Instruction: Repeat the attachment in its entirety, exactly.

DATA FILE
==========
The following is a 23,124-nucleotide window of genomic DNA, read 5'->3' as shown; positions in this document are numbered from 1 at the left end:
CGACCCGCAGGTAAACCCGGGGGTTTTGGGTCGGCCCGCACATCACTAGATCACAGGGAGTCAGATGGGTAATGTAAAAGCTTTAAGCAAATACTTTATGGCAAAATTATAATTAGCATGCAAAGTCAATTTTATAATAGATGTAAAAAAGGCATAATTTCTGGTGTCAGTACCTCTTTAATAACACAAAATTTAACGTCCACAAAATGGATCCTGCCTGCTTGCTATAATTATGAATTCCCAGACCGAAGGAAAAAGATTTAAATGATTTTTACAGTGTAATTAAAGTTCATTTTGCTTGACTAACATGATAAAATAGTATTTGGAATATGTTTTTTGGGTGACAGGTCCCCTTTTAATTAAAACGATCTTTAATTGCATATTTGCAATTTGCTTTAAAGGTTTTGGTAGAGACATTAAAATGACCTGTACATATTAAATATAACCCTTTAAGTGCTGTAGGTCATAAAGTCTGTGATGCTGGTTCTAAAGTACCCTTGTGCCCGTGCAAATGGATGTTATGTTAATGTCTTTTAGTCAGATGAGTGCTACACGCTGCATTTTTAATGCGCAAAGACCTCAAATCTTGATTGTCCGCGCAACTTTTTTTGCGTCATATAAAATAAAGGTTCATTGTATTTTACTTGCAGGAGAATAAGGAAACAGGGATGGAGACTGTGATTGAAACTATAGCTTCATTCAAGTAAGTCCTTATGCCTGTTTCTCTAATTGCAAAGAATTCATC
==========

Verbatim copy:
The following is a 23,124-nucleotide window of genomic DNA, read 5'->3' as shown; positions in this document are numbered from 1 at the left end:
CGACCCGCAGGTAAACCCGGGGGTTTTGGGTCGGCCCGCACATCACTAGATCACAGGGAGTCAGATGGGTAATGTAAAAGCTTTAAGCAAATACTTTATGGCAAAATTATAATTAGCATGCAAAGTCAATTTTATAATAGATGTAAAAAAGGCATAATTTCTGGTGTCAGTACCTCTTTAATAACACAAAATTTAACGTCCACAAAATGGATCCTGCCTGCTTGCTATAATTATGAATTCCCAGACCGAAGGAAAAAGATTTAAATGATTTTTACAGTGTAATTAAAGTTCATTTTGCTTGACTAACATGATAAAATAGTATTTGGAATATGTTTTTTGGGTGACAGGTCCCCTTTTAATTAAAACGATCTTTAATTGCATATTTGCAATTTGCTTTAAAGGTTTTGGTAGAGACATTAAAATGACCTGTACATATTAAATATAACCCTTTAAGTGCTGTAGGTCATAAAGTCTGTGATGCTGGTTCTAAAGTACCCTTGTGCCCGTGCAAATGGATGTTATGTTAATGTCTTTTAGTCAGATGAGTGCTACACGCTGCATTTTTAATGCGCAAAGACCTCAAATCTTGATTGTCCGCGCAACTTTTTTTGCGTCATATAAAATAAAGGTTCATTGTATTTTACTTGCAGGAGAATAAGGAAACAGGGATGGAGACTGTGATTGAAACTATAGCTTCATTCAAGTAAGTCCTTATGCCTGTTTCTCTAATTGCAAAGAATTCATC